Kieron Murphy captured some great images for “Sounds”, the magazine he was working for at the time. If anyone has seen the documentary “Gimme Some Truth – The Making of John Lennon’s Imagine Album” (released in 2000) then these black-and-white photographs will look familiar. Like that film, Murphy has captured a unique point in musical history – being played out amongst scenes of very ordinary domesticity. There are only six photographs in the magazine but they are special.

The other “Q” magazine comes from December 1993:

Kate Bush adorns the cover but what caught my eye was the heading:  BEATLES EXCLUSIVE – John, Paul, George, Ringo and Nicola?!

It’s a neat little four-page article and photo essay, a where are they now piece on the whereabouts of the little girl called Nicola who appears in the Beatles 1967 film “Magical Mystery Tour” and who is name-checked and immortalised on the track-listing on both the album and the original EP cover. You can see this in the printed title for the song “I Am the Walrus”, which has the hand-written subtitle  (“No you’re not!” said Little Nicola):

Well, in 1993 “Q” magazine tracked Nicola down and told the story of how she and her mum, Pam, ended up appearing in the MMT film. They found Nicola Hale, then aged 30, living in Forest Park on the outskirts of Chicago. She was working at a drop-in centre for young people with substance abuse problems. The article has some great photographs of Nicola in scenes with Paul McCartney, John Lennon, and this one mucking around with a soccer ball on the bus with Ringo Starr:

That’s her mum Pam on the right, and the carefully preserved dresses they wear in the scene are shown in colour in an insert at top right. All the pictures, newspaper clippings and memorabilia shown in the article come from the collection of Nicola’s father, Dave Hale.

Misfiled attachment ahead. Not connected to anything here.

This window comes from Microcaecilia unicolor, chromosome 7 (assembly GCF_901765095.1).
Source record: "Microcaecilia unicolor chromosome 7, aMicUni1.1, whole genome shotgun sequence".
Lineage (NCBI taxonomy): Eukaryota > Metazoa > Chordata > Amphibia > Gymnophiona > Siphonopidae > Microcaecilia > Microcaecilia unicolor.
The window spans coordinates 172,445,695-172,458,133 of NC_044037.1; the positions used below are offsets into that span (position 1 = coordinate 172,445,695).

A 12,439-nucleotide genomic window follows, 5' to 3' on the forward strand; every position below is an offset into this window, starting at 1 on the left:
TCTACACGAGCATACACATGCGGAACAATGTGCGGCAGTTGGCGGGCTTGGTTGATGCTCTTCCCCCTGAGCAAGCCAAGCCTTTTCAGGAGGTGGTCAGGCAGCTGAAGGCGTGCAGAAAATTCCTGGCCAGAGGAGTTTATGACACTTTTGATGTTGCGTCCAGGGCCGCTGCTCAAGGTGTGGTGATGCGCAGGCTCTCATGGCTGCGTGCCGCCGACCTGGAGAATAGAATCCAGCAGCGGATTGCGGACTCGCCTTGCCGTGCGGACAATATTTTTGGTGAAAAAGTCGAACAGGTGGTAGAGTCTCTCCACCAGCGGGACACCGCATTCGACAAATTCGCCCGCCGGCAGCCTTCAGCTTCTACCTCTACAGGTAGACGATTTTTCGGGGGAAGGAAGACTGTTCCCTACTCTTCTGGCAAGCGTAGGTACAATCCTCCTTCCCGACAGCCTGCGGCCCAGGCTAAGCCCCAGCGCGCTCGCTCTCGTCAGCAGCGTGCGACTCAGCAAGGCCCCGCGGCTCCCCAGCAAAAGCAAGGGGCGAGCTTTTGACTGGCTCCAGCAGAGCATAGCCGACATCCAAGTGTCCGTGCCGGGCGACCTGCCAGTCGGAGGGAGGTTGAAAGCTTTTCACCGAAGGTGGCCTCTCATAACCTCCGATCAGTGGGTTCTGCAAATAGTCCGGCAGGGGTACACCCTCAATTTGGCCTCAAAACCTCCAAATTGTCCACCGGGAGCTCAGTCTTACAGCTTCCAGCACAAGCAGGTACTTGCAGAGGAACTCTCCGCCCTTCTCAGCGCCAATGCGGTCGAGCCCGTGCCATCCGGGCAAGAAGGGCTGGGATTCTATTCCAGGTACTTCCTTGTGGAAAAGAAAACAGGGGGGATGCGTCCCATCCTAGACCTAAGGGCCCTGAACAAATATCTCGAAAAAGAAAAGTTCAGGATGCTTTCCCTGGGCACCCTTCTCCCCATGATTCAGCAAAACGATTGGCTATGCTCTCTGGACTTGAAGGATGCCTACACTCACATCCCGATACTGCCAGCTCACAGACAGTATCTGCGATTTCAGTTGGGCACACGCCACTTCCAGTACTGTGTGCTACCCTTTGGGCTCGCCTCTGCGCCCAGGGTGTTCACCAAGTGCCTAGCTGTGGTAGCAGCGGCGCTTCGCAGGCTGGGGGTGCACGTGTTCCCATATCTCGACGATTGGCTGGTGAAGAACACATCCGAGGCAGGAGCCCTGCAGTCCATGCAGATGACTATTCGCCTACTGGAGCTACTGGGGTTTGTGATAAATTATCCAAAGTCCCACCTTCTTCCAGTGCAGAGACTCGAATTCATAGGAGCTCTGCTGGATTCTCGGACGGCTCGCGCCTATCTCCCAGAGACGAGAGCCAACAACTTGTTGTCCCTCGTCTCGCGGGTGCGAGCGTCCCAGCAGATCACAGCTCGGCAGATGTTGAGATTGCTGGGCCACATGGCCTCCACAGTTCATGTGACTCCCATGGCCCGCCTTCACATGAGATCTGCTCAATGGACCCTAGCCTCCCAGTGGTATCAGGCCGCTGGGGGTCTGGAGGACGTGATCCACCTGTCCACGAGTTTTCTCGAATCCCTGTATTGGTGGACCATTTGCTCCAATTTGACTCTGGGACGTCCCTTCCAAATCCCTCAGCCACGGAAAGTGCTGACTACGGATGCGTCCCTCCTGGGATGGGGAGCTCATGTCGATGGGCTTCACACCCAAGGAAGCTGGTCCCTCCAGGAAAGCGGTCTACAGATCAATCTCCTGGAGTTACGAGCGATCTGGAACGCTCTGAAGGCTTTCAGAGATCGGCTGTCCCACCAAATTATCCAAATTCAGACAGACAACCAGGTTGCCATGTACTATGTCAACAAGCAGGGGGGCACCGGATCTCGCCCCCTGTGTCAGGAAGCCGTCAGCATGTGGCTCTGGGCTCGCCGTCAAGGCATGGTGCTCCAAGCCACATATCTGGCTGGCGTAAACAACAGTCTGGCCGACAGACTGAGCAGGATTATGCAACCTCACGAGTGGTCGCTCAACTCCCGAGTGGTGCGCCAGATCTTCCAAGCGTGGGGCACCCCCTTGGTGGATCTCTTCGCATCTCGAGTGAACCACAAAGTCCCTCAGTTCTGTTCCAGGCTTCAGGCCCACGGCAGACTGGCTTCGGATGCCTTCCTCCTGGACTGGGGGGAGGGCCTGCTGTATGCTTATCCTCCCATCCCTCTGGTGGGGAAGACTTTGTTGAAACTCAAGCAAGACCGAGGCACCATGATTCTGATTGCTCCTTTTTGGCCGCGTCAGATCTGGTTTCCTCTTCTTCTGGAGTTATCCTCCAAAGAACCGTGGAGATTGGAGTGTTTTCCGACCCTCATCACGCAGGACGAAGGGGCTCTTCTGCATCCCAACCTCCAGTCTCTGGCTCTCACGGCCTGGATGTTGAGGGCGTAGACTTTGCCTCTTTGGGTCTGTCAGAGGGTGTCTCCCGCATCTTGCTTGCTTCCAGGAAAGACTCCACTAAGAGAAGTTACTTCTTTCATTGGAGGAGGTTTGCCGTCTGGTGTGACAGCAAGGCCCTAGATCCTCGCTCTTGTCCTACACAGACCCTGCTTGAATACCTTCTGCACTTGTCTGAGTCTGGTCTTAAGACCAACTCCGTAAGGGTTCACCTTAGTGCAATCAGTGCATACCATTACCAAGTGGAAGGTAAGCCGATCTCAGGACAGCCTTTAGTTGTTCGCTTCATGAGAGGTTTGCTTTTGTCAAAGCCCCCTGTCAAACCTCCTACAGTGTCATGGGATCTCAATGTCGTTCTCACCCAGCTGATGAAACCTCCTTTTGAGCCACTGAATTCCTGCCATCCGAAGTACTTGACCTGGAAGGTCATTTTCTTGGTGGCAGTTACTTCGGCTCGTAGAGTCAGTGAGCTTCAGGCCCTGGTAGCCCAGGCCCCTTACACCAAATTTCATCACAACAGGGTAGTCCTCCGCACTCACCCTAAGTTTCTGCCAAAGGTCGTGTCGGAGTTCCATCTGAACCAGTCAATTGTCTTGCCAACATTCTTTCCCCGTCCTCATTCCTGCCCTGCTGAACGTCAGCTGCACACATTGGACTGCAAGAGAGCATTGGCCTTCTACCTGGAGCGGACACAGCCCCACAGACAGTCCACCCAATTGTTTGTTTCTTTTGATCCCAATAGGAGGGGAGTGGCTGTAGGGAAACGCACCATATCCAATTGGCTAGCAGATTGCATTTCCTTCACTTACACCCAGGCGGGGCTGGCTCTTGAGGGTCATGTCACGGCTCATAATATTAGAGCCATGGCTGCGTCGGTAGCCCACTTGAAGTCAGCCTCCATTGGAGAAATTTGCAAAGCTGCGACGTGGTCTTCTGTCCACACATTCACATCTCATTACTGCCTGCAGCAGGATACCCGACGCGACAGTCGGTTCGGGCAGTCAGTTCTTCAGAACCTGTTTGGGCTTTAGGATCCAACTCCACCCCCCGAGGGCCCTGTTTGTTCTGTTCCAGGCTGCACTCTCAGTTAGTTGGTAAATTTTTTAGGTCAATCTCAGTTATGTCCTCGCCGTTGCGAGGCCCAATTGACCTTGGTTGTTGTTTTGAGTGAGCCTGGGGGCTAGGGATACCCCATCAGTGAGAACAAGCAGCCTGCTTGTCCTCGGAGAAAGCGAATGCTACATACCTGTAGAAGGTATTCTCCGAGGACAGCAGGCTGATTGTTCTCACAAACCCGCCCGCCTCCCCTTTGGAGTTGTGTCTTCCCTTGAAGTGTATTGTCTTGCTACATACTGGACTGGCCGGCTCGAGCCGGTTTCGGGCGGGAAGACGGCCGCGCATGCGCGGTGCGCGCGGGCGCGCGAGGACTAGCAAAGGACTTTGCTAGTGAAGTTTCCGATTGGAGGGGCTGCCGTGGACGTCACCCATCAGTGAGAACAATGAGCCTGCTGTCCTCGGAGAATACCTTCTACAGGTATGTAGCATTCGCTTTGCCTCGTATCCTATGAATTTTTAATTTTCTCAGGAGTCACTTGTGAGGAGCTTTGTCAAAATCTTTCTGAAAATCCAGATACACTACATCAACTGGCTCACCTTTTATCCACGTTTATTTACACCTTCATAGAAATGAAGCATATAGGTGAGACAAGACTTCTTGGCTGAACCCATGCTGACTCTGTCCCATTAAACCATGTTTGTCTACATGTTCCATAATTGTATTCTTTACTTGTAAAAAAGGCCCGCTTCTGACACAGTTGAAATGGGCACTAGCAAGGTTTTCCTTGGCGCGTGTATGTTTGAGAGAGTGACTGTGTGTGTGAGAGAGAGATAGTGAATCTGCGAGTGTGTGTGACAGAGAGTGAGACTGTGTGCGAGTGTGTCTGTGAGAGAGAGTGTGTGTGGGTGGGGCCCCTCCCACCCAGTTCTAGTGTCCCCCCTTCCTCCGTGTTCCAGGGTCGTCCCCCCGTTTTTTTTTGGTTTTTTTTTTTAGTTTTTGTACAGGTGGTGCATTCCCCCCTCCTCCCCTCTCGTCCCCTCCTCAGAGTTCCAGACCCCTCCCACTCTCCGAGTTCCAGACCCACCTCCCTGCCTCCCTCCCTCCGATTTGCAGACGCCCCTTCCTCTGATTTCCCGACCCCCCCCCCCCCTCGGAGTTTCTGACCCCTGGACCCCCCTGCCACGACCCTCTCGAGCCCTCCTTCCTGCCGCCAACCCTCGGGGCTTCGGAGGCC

Its a great little article and well worth having. I wonder where Little Nicola Hale is today?  She would be 48 years old. Does anyone have any information? Please let us know.

The final magazine is much more recent – an “Uncut” from the UK, dated August 2010:

Basically this is Part One in a four-part series where the magazine looks at what each Beatle did following the break-up of the band. The first in the series was John Lennon:

“Confidants, band members and therapists reveal all about the cold turkey and primal scream therapy, the relationship meltdowns, the battles between pacifism and revolution – and the extraordinary music of the Plastic Ono Band.”

With great photographs throughout this article ranges over 10 pages. It features the reminiscences of a range of people including Andy Stephens who was a tape operator at EMI’s Abbey Road studios during the rush recording of the song “Instant Karma” in 1970. (We learn in the article that Stephens is now the manager of Susan Boyle!). He relates a revealing story of Lennon enjoying a rare moment of privacy at Abbey Road in 1970:

“It was about two in the morning. He asked me to have a look out the front. There were always fans hanging around….I told him the fans had gone. John got hold of Yoko and they turned left and walked up Abbey Road. They came back 15 minutes later. John had a wonderful grin on his face. I mean, just a wonderful wonderful grin. He said, ‘You’ve no idea what it’s like to go for all that time without getting hassled.’ It was such a buzz for him. He’d gone 15 whole minutes without getting stopped.”

Footnote:  Interestingly, in looking up the “Uncut” magazine site I discovered that the Beatles are in fact this month’s cover story as well:

It’s all about the Beatles time in Hamburg. The issue comes with a free CD called “Sounds of the Star Club” with 16 tracks of songs covered by the Beatles, including tracks by Chuck Berry, Carl Perkins, Fats Waller, Little Richard, Gene Vincent, Ray Charles and Elvis Presley.

And editor, Allan Jones, says that this is the last printed edition of Uncut in it’s present format: “From next month, the magazine will have a cool new look and there will be changes to what’s in it and how it’s presented….the new-look Uncut goes on sale on February 28.”